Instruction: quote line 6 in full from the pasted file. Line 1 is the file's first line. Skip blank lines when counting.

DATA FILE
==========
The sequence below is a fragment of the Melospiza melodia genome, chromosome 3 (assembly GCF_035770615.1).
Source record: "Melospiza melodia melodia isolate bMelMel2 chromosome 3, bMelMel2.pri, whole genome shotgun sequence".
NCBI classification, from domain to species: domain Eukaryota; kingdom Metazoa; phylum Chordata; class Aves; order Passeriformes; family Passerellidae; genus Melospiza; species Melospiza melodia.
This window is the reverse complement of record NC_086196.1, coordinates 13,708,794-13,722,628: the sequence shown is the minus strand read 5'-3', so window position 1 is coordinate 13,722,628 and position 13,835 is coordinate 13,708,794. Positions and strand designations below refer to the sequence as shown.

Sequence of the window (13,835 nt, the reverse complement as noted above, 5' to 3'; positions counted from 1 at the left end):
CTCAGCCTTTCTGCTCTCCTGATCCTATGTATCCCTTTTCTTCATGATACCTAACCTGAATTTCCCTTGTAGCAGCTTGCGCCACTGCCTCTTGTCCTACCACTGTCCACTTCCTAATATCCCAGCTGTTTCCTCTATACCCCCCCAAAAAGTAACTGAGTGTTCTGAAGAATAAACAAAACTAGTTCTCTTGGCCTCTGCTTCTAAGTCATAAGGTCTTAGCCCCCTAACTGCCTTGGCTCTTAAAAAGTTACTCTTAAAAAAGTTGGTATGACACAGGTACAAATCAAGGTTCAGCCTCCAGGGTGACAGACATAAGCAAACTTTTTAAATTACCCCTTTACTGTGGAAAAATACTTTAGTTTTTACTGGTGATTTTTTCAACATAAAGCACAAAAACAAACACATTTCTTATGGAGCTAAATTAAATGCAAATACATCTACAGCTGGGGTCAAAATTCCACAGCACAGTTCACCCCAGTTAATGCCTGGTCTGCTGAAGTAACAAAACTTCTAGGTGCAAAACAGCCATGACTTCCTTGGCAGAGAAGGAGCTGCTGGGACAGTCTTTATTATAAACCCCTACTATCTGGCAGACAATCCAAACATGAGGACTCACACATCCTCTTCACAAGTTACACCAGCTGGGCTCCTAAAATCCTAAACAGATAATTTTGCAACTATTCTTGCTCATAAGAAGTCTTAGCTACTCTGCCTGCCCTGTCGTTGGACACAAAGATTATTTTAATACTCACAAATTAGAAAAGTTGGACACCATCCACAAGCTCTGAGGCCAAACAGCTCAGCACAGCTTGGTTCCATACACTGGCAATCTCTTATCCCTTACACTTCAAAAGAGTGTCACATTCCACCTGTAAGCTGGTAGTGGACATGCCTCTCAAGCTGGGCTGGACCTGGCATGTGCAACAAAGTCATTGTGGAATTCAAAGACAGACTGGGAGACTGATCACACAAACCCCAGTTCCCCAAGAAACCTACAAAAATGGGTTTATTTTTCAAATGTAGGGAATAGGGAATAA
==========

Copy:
CTCAGCCTTTCTGCTCTCCTGATCCTATGTATCCCTTTTCTTCATGATACCTAACCTGAATTTCCCTTGTAGCAGCTTGCGCCACTGCCTCTTGTCCTACCACTGTCCACTTCCTAATATCCCAGCTGTTTCCTCTATACCCCCCCAAAAAGTAACTGAGTGTTCTGAAGAATAAACAAAACTAGTTCTCTTGGCCTCTGCTTCTAAGTCATAAGGTCTTAGCCCCCTAACTGCCTTGGCTCTTAAAAAGTTACTCTTAAAAAAGTTGGTATGACACAGGTACAAATCAAGGTTCAGCCTCCAGGGTGACAGACATAAGCAAACTTTTTAAATTACCCCTTTACTGTGGAAAAATACTTTAGTTTTTACTGGTGATTTTTTCAACATAAAGCACAAAAACAAACACATTTCTTATGGAGCTAAATTAAATGCAAATACATCTACAGCTGGGGTCAAAATTCCACAGCACAGTTCACCCCAGTTAATGCCTGGTCTGCTGAAGTAACAAAACTTCTAGGTGCAAAACAGCCATGACTTCCTTGGCAGAGAAGGAGCTGCTGGGACAGTCTTTATTATAAACCCCTACTATCTGGCAGACAATCCAAACATGAGGACTCACACATCCTCTTCACAAGTTACACCAGCTGGGCTCCTAAAATCCTAAACAGATAATTTTGCAACTATTCTTGCTCATAAGAAGTCTTAGCTACTCTGCCTGCCCTGTCGTTGGACACAAAGATTATTTTAATACTCACAAATTAGAAAAGTTGGACACCATCCACAAGCTCTGAGGCCAAACAGCTCAGCACAGCTTGGTTCCATACACTGGCAATCTCTTATCCCTTACACTTCAAAAGAGTGTCACATTCCACCTGTAAGCTGGTAGTGGACATGCCTCTCAAGCTGGGCTGGACCTGGCATGTGCAACAAAGTCATTGTGGAATTCAAAGACAGACTGGGAGACTGATCACACAAACCCCAGTTCCCCAAGAAACCTACAAAAATGGGTTTATTTTTCAAATGTAGGGAATAGGGAATAA